Image: The Otrexup self-injector in 10 mg formulation (Photo courtesy of Antares Pharma).
A self-injection device for the subcutaneous administration of methotrexate (MTX) facilitates drug delivery for arthritis sufferers.
The Otrexup self-injector is intended for use by adults with active, severe rheumatoid arthritis (RA) or psoriasis who have not responded to or been able to tolerate first line therapy, as well as for children with active polyarticular juvenile idiopathic arthritis. The device is not indicated for use in children with psoriasis, nor should it be used by pregnant women. And while MTX is also used in the treatment of cancer, Otrexup is not indicated for that use.
Methotrexate is considered a disease-modifying antirheumatic drug (DMARD), effective in relieving joint inflammation and pain, slowing disease progression, and preventing disability by delaying joint destruction. People with RA may be more likely to continue treatment with MTX than with other DMARDs, with more than 50% of people who take MTX for RA continuing to take the medicine for more than three years, longer than any other DMARD. The Otrexup self-injector is a product of Antares Pharma (Ewing, NJ, USA), and has been approved by the US Food and Drug Administration (FDA).
“We are very pleased to receive approval from the FDA for Otrexup because we believe it is an important step up in the standard of care for people living with rheumatoid arthritis, polyarticular juvenile idiopathic arthritis, and psoriasis,” said Paul Wotton, PhD, president and CEO of Antares Pharma.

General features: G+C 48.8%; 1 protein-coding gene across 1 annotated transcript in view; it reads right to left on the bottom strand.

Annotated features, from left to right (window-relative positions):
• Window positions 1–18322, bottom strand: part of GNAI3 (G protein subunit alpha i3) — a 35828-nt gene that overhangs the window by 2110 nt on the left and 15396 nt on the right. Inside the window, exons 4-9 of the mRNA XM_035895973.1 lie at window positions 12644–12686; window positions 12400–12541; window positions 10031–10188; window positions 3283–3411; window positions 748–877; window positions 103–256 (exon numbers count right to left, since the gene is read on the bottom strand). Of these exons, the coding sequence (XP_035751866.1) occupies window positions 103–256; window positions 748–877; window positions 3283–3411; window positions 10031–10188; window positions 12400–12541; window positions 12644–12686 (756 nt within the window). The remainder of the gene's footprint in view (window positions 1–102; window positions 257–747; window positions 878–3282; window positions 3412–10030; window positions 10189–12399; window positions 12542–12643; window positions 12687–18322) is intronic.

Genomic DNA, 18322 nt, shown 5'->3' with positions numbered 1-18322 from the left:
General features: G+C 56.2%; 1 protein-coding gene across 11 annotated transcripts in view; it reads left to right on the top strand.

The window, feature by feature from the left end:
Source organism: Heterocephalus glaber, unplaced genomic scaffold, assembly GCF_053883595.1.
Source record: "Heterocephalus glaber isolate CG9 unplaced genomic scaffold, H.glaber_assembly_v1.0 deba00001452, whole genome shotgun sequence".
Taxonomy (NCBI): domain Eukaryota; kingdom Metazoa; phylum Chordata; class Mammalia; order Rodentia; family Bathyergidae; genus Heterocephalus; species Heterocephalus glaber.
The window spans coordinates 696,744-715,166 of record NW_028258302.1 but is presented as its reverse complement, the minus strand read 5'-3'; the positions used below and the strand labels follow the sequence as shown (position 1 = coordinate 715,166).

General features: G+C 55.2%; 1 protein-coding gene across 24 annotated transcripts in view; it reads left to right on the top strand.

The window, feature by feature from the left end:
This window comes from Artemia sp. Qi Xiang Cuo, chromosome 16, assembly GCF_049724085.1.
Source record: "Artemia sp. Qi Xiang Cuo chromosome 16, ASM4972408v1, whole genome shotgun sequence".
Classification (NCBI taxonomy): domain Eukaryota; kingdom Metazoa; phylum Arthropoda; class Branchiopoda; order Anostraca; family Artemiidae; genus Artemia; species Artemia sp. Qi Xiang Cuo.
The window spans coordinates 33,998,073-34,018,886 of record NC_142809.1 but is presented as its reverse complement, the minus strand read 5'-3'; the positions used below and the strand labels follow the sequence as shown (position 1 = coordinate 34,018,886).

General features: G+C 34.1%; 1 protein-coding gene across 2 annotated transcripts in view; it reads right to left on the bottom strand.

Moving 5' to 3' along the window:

“The availability of an easy and safe way to administer subcutaneous methotrexate may overcome some of the current barriers to parenteral administration, which could enable more patients to realize the possibility of continued disease control and therefore benefit from subcutaneous methotrexate,” commented Michael Schiff, MD, of the University of Colorado (Denver, USA).
MTX is a cornerstone of therapy for RA and psoriasis, usually given orally once a week, but a substantial number of patients do not respond adequately or cannot tolerate the side effects of the drug, such as nausea, abdominal pain, and dyspepsia. Those patients can be given methotrexate with subcutaneous injections, which can increase the drug's bioavailability, but injection can also pose problems for patients who are afraid of needles or do not have enough manual dexterity remaining to manage needles, syringes, and vials.